The spotlight on the hydrogen-fueled BE-3U engine comes amid reports that Blue Origin is rapidly ramping up its New Glenn development program — and amid questions over whether Blue Origin can start launching New Glenn by the end of 2020, as originally planned.

There’s also lots of activity relating to other aspects of Bezos’ aspirations.

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HyperSciences wins support for ram accelerator

Mark Russell
HyperSciences CEO Mark Russell holds a test projectile that is used in the company’s ram accelerator system. (HyperSciences via YouTube)

Things are looking up, and looking down, for HyperSciences Inc. Either way, that’s good news for the four-year-old hypersonic startup in Spokane, Wash., and for its founder and CEO, Mark Russell.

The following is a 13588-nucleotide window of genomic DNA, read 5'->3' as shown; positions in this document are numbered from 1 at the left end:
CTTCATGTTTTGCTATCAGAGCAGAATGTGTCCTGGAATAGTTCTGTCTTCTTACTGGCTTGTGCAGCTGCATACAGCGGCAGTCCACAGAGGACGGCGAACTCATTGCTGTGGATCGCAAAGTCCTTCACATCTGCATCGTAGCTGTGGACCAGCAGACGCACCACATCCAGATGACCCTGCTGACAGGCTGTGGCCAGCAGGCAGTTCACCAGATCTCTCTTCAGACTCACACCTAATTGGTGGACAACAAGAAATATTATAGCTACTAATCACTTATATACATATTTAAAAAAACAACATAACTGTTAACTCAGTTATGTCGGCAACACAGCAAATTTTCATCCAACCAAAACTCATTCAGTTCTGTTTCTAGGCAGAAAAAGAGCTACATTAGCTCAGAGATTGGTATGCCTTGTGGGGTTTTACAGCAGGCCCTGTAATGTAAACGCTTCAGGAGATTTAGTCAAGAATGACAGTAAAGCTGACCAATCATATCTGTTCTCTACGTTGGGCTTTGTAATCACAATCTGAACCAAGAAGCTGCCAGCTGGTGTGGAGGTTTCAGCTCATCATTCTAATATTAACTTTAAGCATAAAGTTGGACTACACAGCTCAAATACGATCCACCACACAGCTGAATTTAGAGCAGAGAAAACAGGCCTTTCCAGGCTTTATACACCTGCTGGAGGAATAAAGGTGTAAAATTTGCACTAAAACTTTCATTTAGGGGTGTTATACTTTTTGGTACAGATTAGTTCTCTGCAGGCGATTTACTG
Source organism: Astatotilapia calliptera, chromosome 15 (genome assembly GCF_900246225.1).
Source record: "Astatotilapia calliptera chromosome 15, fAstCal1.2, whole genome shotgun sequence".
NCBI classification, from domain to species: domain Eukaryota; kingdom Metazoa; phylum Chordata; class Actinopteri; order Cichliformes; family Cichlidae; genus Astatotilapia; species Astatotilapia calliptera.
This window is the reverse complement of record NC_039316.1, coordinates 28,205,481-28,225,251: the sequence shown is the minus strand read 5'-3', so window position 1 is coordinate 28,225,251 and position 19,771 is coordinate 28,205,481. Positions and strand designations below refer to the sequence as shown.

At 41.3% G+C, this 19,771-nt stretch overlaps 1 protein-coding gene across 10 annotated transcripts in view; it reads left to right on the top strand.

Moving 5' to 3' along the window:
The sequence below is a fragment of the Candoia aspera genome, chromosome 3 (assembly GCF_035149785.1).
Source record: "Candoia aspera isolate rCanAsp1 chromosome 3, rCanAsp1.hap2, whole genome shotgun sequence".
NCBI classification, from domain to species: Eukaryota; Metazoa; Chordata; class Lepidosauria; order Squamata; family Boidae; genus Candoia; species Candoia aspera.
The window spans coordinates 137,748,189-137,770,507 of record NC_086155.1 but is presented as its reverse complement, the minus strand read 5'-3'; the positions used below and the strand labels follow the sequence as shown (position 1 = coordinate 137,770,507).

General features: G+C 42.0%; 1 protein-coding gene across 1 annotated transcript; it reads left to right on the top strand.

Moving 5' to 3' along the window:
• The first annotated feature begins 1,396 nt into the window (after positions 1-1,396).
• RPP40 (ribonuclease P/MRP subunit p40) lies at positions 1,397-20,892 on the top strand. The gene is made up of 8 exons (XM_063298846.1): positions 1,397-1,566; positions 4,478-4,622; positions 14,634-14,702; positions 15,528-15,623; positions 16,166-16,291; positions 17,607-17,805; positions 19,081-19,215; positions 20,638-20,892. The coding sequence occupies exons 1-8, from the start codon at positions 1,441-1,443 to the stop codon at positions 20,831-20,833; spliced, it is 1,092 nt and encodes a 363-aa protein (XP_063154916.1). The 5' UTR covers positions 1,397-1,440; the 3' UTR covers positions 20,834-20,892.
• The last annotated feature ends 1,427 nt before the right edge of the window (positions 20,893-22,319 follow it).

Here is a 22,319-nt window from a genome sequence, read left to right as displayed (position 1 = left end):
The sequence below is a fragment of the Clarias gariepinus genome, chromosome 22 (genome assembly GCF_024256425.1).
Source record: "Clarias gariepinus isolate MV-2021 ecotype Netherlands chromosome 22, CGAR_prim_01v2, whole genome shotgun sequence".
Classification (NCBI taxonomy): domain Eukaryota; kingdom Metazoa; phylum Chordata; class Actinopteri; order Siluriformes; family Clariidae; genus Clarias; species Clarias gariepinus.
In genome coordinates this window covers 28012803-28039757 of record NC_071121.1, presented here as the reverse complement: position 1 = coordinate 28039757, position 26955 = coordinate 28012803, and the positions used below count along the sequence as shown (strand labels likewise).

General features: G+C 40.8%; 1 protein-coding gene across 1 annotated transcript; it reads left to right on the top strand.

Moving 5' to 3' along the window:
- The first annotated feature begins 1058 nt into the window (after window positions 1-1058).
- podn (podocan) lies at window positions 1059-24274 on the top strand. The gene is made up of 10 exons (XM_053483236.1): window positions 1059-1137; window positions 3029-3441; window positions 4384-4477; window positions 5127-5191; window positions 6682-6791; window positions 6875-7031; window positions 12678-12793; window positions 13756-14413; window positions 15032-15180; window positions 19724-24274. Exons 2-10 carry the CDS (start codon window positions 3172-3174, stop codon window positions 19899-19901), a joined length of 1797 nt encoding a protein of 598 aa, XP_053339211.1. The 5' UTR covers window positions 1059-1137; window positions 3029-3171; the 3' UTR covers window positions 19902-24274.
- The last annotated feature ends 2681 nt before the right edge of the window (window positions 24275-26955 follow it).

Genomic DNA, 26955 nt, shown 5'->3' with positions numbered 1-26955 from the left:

Hypersciences’ key technology is a ram accelerator system that can be used to drill downward into rock up to 10 times more quickly than traditional methods — or send a projectile upward at 6,700 mph, roughly nine times the speed of sound.

The drilling application, known as HyperDrill, won more than $1 million in support from Shell Global’s GameChanger program for early-stage technology development. In May, Shell sent HyperSciences a non-binding letter of intent to provide another $250,000 in development funding, potentially leading to a $2.5 million field trial.

Also in May, NASA awarded HyperSciences a $125,000 Small Business Innovation Research Phase I grant to develop a hypersonic launch system based on the company’s HyperCore ram accelerator technology.

“There’s a new way to fly,” Russell told GeekWire.

To take HyperSciences to the next level, Russell and his team have turned to SeedInvest, an online platform for equity-based crowdfunding,